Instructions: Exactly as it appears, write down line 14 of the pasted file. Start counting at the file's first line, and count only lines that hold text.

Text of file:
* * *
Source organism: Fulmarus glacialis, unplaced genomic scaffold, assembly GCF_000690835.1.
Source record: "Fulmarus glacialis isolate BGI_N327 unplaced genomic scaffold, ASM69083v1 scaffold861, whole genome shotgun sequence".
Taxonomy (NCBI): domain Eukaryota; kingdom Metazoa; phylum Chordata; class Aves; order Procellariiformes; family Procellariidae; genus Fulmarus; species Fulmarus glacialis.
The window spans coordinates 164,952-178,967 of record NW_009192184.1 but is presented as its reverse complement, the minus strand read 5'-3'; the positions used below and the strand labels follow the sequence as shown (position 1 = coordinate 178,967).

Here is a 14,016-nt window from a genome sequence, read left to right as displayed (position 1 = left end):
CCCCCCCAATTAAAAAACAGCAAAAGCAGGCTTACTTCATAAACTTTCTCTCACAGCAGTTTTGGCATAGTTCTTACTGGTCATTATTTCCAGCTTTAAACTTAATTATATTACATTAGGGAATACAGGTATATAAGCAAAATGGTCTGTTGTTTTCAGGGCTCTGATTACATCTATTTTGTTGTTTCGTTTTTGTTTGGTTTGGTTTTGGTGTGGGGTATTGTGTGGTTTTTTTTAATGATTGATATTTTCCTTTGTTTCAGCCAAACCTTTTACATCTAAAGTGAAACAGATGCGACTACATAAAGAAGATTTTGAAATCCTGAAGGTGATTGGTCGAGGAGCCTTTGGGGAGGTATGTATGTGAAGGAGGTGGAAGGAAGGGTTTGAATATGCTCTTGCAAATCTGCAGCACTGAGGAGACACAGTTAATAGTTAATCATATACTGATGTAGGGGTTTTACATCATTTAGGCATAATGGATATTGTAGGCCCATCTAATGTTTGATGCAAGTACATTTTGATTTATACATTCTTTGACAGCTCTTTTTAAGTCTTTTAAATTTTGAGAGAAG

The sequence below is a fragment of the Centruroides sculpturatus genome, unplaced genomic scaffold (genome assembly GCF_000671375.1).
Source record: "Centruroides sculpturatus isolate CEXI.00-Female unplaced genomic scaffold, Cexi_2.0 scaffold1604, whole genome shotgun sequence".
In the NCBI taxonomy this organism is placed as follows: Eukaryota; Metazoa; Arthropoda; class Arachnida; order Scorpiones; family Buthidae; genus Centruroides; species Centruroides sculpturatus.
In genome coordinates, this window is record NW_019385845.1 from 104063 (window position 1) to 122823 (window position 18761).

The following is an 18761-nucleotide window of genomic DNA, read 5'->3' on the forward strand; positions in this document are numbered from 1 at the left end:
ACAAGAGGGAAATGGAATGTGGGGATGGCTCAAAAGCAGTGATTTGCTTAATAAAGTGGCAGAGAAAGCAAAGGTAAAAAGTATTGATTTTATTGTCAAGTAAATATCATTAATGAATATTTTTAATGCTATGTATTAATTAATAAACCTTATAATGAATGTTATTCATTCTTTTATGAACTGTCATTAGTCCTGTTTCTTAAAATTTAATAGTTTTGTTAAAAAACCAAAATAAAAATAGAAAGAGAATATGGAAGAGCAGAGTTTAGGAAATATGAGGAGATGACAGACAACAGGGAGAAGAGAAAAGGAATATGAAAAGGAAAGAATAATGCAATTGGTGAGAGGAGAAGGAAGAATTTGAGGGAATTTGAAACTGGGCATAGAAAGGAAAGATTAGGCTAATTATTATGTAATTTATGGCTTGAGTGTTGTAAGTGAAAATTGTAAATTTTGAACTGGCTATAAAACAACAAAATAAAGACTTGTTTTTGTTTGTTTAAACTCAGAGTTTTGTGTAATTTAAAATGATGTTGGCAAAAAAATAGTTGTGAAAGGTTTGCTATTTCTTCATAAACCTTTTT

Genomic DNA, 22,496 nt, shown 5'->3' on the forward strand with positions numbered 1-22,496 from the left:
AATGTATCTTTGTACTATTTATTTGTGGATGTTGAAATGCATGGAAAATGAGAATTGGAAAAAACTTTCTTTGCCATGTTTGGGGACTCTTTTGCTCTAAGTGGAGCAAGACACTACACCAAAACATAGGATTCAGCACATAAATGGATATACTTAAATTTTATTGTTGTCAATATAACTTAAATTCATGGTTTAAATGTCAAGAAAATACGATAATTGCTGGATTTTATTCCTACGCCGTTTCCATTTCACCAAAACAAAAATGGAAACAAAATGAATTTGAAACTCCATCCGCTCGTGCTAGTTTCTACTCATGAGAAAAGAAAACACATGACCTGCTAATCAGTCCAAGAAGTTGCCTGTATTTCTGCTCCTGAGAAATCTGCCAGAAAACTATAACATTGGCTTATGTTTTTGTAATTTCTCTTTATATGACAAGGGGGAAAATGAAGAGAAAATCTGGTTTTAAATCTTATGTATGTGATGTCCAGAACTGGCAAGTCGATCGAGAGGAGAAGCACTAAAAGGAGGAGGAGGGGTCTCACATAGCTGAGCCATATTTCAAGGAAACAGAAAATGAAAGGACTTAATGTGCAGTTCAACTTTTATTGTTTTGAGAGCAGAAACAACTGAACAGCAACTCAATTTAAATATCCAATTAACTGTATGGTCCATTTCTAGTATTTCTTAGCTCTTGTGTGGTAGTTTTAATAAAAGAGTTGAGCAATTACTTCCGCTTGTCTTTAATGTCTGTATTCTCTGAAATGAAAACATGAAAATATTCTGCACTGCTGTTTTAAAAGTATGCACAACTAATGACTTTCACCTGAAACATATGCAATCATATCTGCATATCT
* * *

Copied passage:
AATGTATCTTTGTACTATTTATTTGTGGATGTTGAAATGCATGGAAAATGAGAATTGGAAAAAACTTTCTTTGCCATGTTTGGGGACTCTTTTGCTCTAAGTGGAGCAAGACACTACACCAAAACATAGGATTCAGCACATAAATGGATATACTTAAATTTTATTGTTGTCAATATAACTTAAATTCATGGTTTAAATGTCAAGAAAATACGATAATTGCTGGATTTTATTCCTACGCCGTTTCCATTTCACCAAAACAAAAATGGAAACAAAATGAATTTGAAACTCCATCCGCTCGTGCTAGTTTCTACTCATGAGAAAAGAAAACACATGACCTGCTAATCAGTCCAAGAAGTTGCCTGTATTTCTGCTCCTGAGAAATCTGCCAGAAAACTATAACATTGGCTTATGTTTTTGTAATTTCTCTTTATATGACAAGGGGGAAAATGAAGAGAAAATCTGGTTTTAAATCTTATGTATGTGATGTCCAGAACTGGCAAGTCGATCGAGAGGAGAAGCACTAAAAGGAGGAGGAGGGGTCTCACATAGCTGAGCCATATTTCAAGGAAACAGAAAATGAAAGGACTTAATGTGCAGTTCAACTTTTATTGTTTTGAGAGCAGAAACAACTGAACAGCAACTCAATTTAAATATCCAATTAACTGTATGGTCCATTTCTAGTATTTCTTAGCTCTTGTGTGGTAGTTTTAATAAAAGAGTTGAGCAATTACTTCCGCTTGTCTTTAATGTCTGTATTCTCTGAAATGAAAACATGAAAATATTCTGCACTGCTGTTTTAAAAGTATGCACAACTAATGACTTTCACCTGAAACATATGCAATCATATCTGCATATCT